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<p>Miami field hockey has won six straight Mid-American Conference regular season titles.</p>

Walking on from a club team to a varsity squad that has secured six consecutive conference championships is an endeavor that requires both skill and tenacity. Especially when walking on to back up one of the best athletes in school history. 

Nicky Sjouken, a sophomore goalkeeper in field hockey, tried out for Miami University’s varsity team last semester after playing on the Miami club field hockey team. This year, she’s a backup goalkeeper behind fifth-year Isabelle Perese, the Miami career leader in shutouts and minutes played.

Prompted by her friend’s suggestion during last year’s spring break, Sjouken took the initiative to contact the coaching staff. 

Head coach Iñako Puzo extended an invitation for a seven-day trial period, with Sjouken participating in the team’s practice sessions. A mutual understanding of fit was quickly established, setting the stage for Sjouken to join the team and enter a new chapter in her field hockey journey. 

“When I recruit them, I always tell them, for me, it doesn't matter if you're on full scholarship or you don't get a penny, I’m going to ask you for exactly the same,” Puzo said. “The concept of walk-on gets removed once you are on the roster.”

Sjouken said the support she received from the team started from minute one. The team’s approach was welcoming and helpful from the very start, making her feel like a valued member despite being a newcomer. 

Sjouken, an international student from the Netherlands, emphasized the aid from international teammates. The team boasts a diverse roster, with nine international players, seven of whom hail from Europe.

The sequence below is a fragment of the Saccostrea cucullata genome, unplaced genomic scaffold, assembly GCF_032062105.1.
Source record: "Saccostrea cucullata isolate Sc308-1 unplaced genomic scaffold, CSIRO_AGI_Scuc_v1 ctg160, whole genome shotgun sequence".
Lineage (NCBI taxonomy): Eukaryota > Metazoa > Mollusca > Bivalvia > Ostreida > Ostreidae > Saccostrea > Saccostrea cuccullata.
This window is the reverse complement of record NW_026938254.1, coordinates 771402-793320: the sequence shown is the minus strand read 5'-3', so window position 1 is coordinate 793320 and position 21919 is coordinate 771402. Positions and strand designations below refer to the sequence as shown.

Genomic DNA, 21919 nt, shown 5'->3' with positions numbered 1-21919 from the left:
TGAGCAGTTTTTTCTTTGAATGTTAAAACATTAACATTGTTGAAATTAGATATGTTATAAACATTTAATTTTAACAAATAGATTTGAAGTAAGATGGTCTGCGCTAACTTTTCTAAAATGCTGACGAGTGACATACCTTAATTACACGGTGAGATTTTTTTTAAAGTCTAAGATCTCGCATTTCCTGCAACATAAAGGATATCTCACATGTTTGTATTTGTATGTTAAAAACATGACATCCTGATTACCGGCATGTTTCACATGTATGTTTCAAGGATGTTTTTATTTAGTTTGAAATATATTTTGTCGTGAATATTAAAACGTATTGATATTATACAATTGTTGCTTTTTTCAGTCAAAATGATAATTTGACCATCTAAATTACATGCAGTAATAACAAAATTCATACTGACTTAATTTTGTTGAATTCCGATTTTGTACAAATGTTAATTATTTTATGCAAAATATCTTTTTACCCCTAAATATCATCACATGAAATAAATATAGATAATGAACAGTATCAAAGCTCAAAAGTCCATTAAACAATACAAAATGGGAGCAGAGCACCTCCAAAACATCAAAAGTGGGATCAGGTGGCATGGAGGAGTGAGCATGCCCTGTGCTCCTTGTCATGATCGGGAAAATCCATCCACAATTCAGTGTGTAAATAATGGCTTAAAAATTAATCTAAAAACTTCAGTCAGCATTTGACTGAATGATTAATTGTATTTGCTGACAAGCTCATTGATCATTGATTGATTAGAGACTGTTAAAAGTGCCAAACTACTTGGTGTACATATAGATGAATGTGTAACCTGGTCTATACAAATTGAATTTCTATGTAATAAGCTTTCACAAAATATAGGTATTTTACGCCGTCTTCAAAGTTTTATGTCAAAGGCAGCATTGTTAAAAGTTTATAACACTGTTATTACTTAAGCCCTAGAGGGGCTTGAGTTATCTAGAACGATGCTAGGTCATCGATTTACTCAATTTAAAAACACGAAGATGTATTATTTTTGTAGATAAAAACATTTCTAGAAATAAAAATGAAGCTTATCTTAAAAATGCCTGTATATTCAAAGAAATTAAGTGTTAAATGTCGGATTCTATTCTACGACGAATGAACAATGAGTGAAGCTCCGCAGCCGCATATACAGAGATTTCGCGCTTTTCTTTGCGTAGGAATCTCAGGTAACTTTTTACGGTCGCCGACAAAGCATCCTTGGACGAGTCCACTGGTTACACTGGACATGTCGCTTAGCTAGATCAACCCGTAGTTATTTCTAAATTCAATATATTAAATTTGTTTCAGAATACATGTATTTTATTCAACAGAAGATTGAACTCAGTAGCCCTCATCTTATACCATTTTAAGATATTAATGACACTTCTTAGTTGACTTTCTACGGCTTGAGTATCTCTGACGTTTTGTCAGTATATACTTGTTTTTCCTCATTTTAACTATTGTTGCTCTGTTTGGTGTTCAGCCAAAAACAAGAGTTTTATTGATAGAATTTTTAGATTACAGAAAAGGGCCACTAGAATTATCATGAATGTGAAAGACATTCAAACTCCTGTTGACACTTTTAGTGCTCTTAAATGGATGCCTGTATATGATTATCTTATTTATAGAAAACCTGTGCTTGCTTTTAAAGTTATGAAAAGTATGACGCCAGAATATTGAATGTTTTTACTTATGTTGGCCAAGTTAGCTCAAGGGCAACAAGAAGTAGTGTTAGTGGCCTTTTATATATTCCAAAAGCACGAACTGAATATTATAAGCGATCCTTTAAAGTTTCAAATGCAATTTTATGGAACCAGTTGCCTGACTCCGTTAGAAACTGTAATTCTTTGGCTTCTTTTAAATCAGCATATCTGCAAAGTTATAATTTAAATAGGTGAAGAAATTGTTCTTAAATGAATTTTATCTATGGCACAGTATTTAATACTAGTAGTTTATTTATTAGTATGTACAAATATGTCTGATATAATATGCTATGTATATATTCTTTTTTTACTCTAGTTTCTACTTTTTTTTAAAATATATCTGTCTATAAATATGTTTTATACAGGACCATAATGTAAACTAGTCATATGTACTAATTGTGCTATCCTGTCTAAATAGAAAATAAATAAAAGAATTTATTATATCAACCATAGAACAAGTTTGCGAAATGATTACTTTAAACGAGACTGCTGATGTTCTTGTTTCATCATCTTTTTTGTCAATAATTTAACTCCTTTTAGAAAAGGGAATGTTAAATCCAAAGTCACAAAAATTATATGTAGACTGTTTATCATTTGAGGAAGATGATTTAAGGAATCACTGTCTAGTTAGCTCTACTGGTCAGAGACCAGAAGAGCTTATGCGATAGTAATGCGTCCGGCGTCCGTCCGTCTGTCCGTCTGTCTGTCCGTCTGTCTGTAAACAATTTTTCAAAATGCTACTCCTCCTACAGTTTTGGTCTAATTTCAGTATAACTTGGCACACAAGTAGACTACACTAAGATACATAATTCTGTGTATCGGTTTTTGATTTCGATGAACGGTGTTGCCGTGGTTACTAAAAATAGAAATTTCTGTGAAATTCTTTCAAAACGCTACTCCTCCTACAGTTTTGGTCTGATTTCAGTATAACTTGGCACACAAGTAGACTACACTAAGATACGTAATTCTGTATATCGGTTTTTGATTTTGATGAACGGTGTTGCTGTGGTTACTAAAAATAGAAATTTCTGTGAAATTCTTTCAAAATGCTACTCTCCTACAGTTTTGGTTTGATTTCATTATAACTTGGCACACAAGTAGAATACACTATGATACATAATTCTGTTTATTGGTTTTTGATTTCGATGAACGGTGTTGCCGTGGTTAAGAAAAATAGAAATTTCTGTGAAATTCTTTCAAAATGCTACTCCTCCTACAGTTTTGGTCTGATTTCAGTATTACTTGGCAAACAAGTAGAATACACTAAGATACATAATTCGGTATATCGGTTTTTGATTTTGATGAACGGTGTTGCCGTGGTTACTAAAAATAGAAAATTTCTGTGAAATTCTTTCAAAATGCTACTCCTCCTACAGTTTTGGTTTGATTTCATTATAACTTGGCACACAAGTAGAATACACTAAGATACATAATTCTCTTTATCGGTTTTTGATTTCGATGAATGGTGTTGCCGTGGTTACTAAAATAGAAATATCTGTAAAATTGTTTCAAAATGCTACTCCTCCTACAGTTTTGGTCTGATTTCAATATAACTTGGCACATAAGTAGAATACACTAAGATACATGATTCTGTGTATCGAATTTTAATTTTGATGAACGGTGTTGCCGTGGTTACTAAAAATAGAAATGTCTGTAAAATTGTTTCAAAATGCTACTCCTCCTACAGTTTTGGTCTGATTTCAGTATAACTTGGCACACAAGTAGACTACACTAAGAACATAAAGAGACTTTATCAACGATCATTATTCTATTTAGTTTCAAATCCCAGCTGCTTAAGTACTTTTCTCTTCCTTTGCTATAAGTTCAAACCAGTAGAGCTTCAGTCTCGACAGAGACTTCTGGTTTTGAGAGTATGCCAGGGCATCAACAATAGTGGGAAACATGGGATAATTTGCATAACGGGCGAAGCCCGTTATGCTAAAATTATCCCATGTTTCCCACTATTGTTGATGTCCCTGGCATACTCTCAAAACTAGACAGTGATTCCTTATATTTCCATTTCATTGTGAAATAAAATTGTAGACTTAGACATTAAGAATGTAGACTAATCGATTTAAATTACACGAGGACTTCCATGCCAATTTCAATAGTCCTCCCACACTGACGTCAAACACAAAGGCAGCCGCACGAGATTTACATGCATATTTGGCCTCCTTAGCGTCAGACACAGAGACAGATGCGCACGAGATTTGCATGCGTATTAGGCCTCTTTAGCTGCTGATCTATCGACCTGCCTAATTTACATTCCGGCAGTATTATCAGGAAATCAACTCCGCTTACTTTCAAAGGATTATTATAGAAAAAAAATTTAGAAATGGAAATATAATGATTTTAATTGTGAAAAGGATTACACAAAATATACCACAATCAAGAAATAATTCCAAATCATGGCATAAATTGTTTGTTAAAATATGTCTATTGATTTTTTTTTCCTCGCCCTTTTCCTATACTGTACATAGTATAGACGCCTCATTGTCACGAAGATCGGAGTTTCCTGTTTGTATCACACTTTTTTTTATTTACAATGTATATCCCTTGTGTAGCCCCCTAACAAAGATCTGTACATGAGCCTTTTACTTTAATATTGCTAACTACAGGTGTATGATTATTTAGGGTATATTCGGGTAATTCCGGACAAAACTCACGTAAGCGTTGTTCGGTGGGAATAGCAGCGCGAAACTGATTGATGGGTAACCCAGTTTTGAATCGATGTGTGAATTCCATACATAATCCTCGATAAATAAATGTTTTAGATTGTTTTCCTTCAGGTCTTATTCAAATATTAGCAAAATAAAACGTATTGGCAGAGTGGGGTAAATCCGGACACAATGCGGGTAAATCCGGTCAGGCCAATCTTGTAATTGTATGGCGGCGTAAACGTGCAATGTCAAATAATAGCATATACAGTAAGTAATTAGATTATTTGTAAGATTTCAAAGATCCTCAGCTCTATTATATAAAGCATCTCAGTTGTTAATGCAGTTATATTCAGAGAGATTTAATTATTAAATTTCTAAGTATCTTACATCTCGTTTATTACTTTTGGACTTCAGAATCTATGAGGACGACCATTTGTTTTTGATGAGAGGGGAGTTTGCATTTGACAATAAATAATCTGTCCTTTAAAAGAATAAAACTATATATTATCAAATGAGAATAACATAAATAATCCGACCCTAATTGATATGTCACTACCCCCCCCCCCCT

“It’s nice to have the support from Europe,” Sjouken said. “It’s very different to come here, but it's nice to have people that understand being an international student.”

Unlike some sports, where limitations are placed on the number of players allowed on the roster, Miami’s field hockey is given a high level of flexibility, with the coaching staff having the freedom to welcome as many players as it sees fit. This season, Puzo says the roster is larger than in the past, partially due to the extra year of eligibility the NCAA gave student athletes in response to the COVID-19 pandemic.  

“We have a lot of fifth year students who are loyal to the program and want to play,” Puzo said. “I'm someone that if you have eligibility left in your NCAA, I always invite you to stay.”

The impending departure of Perese marks a significant void in the team’s roster for the upcoming year. This succession underscores the weight of the goalkeeper position, especially given Perese’s record-breaking contributions, and highlights the challenge of maintaining the same level of excellence in the years to come. 

Sjouken explained how her experience with the club team allowed her to transition toward the American style of play. European field hockey is known for its technical and skillful style of play, often emphasizing ball control, passing and tactical finesse. In the U.S., gameplay tends to be more physical and fast-paced with a focus on athleticism, speed and a style of play that is more direct. 

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“Coming from not an American background, club definitely helped me learn the American way of playing field hockey,” Sjouken said. “It helped the transition to [varsity] be easier, although it wasn’t intentional.”

Despite suffering an injury early on in the season, Puzo is excited to have Sjouken back to full health to continue her growth in the game. 

“She has the character, she's so independent, she's very professional in terms of discipline,” Puzo said. “She has every single thing she needs.”